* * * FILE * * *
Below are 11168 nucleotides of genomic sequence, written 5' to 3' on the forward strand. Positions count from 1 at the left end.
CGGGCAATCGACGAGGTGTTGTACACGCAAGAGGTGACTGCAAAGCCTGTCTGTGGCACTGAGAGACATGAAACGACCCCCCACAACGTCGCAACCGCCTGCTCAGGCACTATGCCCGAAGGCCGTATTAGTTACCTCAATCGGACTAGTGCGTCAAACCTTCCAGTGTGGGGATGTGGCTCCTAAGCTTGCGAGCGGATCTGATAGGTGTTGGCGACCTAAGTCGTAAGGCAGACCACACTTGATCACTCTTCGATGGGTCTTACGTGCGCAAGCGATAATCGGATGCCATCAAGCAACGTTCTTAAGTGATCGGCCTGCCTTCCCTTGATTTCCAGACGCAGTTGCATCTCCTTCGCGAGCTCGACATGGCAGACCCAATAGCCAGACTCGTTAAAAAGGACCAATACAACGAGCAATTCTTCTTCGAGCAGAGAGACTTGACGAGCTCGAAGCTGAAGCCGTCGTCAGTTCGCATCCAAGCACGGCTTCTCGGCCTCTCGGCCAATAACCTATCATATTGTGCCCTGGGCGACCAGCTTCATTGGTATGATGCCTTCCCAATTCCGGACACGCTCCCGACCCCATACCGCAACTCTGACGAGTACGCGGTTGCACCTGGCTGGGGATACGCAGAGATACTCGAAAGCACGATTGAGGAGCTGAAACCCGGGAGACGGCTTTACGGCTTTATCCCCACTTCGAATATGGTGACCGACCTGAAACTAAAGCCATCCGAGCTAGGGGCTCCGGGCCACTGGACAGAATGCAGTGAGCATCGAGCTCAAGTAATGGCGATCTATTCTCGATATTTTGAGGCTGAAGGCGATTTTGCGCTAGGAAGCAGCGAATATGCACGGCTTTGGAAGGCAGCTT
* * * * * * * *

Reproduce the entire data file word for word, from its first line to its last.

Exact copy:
Below are 11168 nucleotides of genomic sequence, written 5' to 3' on the forward strand. Positions count from 1 at the left end.
CGGGCAATCGACGAGGTGTTGTACACGCAAGAGGTGACTGCAAAGCCTGTCTGTGGCACTGAGAGACATGAAACGACCCCCCACAACGTCGCAACCGCCTGCTCAGGCACTATGCCCGAAGGCCGTATTAGTTACCTCAATCGGACTAGTGCGTCAAACCTTCCAGTGTGGGGATGTGGCTCCTAAGCTTGCGAGCGGATCTGATAGGTGTTGGCGACCTAAGTCGTAAGGCAGACCACACTTGATCACTCTTCGATGGGTCTTACGTGCGCAAGCGATAATCGGATGCCATCAAGCAACGTTCTTAAGTGATCGGCCTGCCTTCCCTTGATTTCCAGACGCAGTTGCATCTCCTTCGCGAGCTCGACATGGCAGACCCAATAGCCAGACTCGTTAAAAAGGACCAATACAACGAGCAATTCTTCTTCGAGCAGAGAGACTTGACGAGCTCGAAGCTGAAGCCGTCGTCAGTTCGCATCCAAGCACGGCTTCTCGGCCTCTCGGCCAATAACCTATCATATTGTGCCCTGGGCGACCAGCTTCATTGGTATGATGCCTTCCCAATTCCGGACACGCTCCCGACCCCATACCGCAACTCTGACGAGTACGCGGTTGCACCTGGCTGGGGATACGCAGAGATACTCGAAAGCACGATTGAGGAGCTGAAACCCGGGAGACGGCTTTACGGCTTTATCCCCACTTCGAATATGGTGACCGACCTGAAACTAAAGCCATCCGAGCTAGGGGCTCCGGGCCACTGGACAGAATGCAGTGAGCATCGAGCTCAAGTAATGGCGATCTATTCTCGATATTTTGAGGCTGAAGGCGATTTTGCGCTAGGAAGCAGCGAATATGCACGGCTTTGGAAGGCAGCTT